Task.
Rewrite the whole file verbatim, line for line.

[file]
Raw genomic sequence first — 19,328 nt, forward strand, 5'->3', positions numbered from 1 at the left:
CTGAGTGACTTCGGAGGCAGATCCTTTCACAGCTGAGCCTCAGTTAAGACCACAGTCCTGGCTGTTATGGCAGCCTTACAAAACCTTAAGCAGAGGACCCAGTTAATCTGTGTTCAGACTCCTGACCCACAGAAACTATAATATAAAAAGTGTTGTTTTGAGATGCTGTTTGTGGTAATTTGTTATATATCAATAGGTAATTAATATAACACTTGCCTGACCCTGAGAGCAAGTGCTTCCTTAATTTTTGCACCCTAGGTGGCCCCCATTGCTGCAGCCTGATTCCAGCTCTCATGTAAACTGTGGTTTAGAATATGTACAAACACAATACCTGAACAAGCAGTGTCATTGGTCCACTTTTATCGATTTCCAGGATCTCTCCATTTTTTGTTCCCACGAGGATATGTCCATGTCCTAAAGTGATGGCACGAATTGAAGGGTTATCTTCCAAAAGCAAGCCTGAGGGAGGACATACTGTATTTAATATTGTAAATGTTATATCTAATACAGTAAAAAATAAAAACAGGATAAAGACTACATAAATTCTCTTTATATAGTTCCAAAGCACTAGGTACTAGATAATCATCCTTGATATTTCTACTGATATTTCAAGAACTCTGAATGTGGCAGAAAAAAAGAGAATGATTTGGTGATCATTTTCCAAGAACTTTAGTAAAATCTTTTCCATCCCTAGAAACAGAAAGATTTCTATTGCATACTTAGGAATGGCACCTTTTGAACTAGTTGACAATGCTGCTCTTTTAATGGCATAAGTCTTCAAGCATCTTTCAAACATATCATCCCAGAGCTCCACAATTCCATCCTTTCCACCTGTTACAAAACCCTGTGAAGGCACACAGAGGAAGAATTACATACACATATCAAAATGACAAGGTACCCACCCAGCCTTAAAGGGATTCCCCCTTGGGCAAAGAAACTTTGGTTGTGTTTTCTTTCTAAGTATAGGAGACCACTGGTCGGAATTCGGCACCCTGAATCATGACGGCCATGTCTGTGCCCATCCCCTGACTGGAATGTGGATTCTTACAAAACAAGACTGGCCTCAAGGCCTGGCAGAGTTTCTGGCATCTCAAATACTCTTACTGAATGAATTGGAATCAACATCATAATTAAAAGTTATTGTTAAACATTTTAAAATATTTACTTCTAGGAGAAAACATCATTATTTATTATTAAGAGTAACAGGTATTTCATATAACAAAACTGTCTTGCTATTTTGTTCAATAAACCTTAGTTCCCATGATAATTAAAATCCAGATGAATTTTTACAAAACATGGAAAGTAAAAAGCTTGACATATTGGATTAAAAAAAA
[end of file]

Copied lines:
Raw genomic sequence first — 19,328 nt, forward strand, 5'->3', positions numbered from 1 at the left:
CTGAGTGACTTCGGAGGCAGATCCTTTCACAGCTGAGCCTCAGTTAAGACCACAGTCCTGGCTGTTATGGCAGCCTTACAAAACCTTAAGCAGAGGACCCAGTTAATCTGTGTTCAGACTCCTGACCCACAGAAACTATAATATAAAAAGTGTTGTTTTGAGATGCTGTTTGTGGTAATTTGTTATATATCAATAGGTAATTAATATAACACTTGCCTGACCCTGAGAGCAAGTGCTTCCTTAATTTTTGCACCCTAGGTGGCCCCCATTGCTGCAGCCTGATTCCAGCTCTCATGTAAACTGTGGTTTAGAATATGTACAAACACAATACCTGAACAAGCAGTGTCATTGGTCCACTTTTATCGATTTCCAGGATCTCTCCATTTTTTGTTCCCACGAGGATATGTCCATGTCCTAAAGTGATGGCACGAATTGAAGGGTTATCTTCCAAAAGCAAGCCTGAGGGAGGACATACTGTATTTAATATTGTAAATGTTATATCTAATACAGTAAAAAATAAAAACAGGATAAAGACTACATAAATTCTCTTTATATAGTTCCAAAGCACTAGGTACTAGATAATCATCCTTGATATTTCTACTGATATTTCAAGAACTCTGAATGTGGCAGAAAAAAAGAGAATGATTTGGTGATCATTTTCCAAGAACTTTAGTAAAATCTTTTCCATCCCTAGAAACAGAAAGATTTCTATTGCATACTTAGGAATGGCACCTTTTGAACTAGTTGACAATGCTGCTCTTTTAATGGCATAAGTCTTCAAGCATCTTTCAAACATATCATCCCAGAGCTCCACAATTCCATCCTTTCCACCTGTTACAAAACCCTGTGAAGGCACACAGAGGAAGAATTACATACACATATCAAAATGACAAGGTACCCACCCAGCCTTAAAGGGATTCCCCCTTGGGCAAAGAAACTTTGGTTGTGTTTTCTTTCTAAGTATAGGAGACCACTGGTCGGAATTCGGCACCCTGAATCATGACGGCCATGTCTGTGCCCATCCCCTGACTGGAATGTGGATTCTTACAAAACAAGACTGGCCTCAAGGCCTGGCAGAGTTTCTGGCATCTCAAATACTCTTACTGAATGAATTGGAATCAACATCATAATTAAAAGTTATTGTTAAACATTTTAAAATATTTACTTCTAGGAGAAAACATCATTATTTATTATTAAGAGTAACAGGTATTTCATATAACAAAACTGTCTTGCTATTTTGTTCAATAAACCTTAGTTCCCATGATAATTAAAATCCAGATGAATTTTTACAAAACATGGAAAGTAAAAAGCTTGACATATTGGATTAAAAAAAA